7 May 2023
Nevada’s business class talks a good game about the glories of the capitalist free market and the dangers of overregulation, but some of the state’s most successful transportation operators thrive with help of a protectionist law that often muscles out the competition.
Sen. Edgar Flores (D-Las Vegas) is spending time and political capital attempting to change the law that allows licensed limousine, bus and similar operators to intervene before the Nevada Transportation Authority (NTA) to block the licensing process of newcomers to an important and lucrative industry in our tourism-dependent state. The NTA also regulates household movers, tow operators, Northern Nevada taxicab services and nonemergency vehicle transport companies.
Flores was at it again Thursday in a hearing before the Assembly Growth and Infrastructure Committee, respectfully calling the current law the kinds of names transportation company operators hate to hear. Under his proposal, licensees’ ability to intervene in applications would be curtailed, and the licensing process would be sped up in statute.
The senator appeared especially motivated by the inability of small-business operators to crack into an industry that traditionally has underserved marginalized communities. No one should be afraid of a little competition, he said.
“What I am fixing is the fishing expedition that occurs,” Flores said. “Whoever comes in first is going to have the upper hand, because they’re going to consistently file these petitions to intervene to keep competition from coming into their space. Bottom line, if what we truly cared about was safety, then we would talk about that. We would say, you know what, we need a more detailed background check. … I don’t blame business from wanting to keep a bigger chunk of the territory. Of course, it’s business. It’s competition. But it is anti-Nevada, it is anti-American, it is anti-capitalism for us to continue.”
It turns out representatives of the industry, including former NTA commissioners, like things just the way they are. They countered that the ability for licensees to intervene was similar to other laws on the books and had improved the industry while protecting the riding public.
Attorney Neal Tomlinson has spent more than two decades working with the transportation regulatory apparatus. He said the bill as written appears to target one part of the industry and not others. He said the real responsibility for ensuring fairness lies with NTA commissioners acting as hearing officers. They can deny petitions to intervene, limit the scope of discovery process and limit the number of interveners.
“Those three things can be done by the presiding officer to make this process work in the way it was intended,” Tomlinson said.
Former NTA chair Kimberly Maxson-Rushton called the carrier regulations “old and antiquated, but it’s not to say that they’re not effective. … I agree that there are areas of the intervener process that can be improved to ensure that the concerns that he raised are properly addressed. But that should be done in the regulation process, when each of the applicable industries that are otherwise regulated by the NTA have a chance to participate.”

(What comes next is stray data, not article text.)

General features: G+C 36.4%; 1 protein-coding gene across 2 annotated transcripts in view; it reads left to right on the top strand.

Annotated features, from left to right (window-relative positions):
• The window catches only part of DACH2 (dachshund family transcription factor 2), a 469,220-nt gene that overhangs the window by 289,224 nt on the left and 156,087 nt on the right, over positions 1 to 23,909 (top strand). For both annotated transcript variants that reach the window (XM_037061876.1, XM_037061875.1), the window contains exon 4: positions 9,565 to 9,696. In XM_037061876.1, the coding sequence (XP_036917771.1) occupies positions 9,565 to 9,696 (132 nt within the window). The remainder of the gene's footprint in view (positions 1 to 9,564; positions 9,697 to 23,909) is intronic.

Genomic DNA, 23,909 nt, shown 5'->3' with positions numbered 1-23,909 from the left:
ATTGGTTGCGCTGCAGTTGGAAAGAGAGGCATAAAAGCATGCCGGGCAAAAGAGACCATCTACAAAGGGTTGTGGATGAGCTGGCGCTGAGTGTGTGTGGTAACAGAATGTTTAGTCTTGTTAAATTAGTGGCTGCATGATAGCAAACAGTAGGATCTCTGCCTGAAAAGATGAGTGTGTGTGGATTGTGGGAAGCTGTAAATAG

Just don’t eliminate the ability of competing licensees to challenge the industry’s newcomers.
Among the more intriguing comments offered by those in opposition came from AWG Ambassador limousine company owner Alan Waxler, who conjured images of the violent Las Vegas cab wars of the 1960s that led to the early regulation of the industry. It almost sounded like he was saying that without the power to intervene against potential competitors all hell would break loose.
Flores wasn’t buying it, but my sense via livestream was that most members of the Assembly committee appeared more patient with a colleague than engaged in his cause.
At one point Flores implored his colleagues to step outside the status quo.
“I want you to think of it in the context of a small business,” Flores said at one point. But the industry historically has shown more than a little hostility toward newcomers.
The NTA is led by a three-member commission of gubernatorial appointees. Although Flores noted that NTA officials were present at the hearing, and its administrative attorney Patricia Erickson made a brief statement, it was made clear that the commission was taking no stance on the pending legislation.
Even a decade ago, I would have given Flores zero chance to succeed against well-connected limousine operators and other transportation industry licensees. The passage of time, Nevada’s growth and changing technology appears to be loosening licensees’ political grip on legislators. But with only a month left in the legislative session, time is on the side of one of the state’s decidedly old-school traditions.
Just the same, I’d suggest Flores find his own ride home for the next few weeks.
John L. Smith is an author and longtime columnist. He was born in Henderson and his family’s Nevada roots go back to 1881. His stories have appeared in Time, Readers Digest, The Daily Beast, Reuters, Ruralite and Desert Companion, among others. He also offers weekly commentary on Nevada Public Radio station KNPR.
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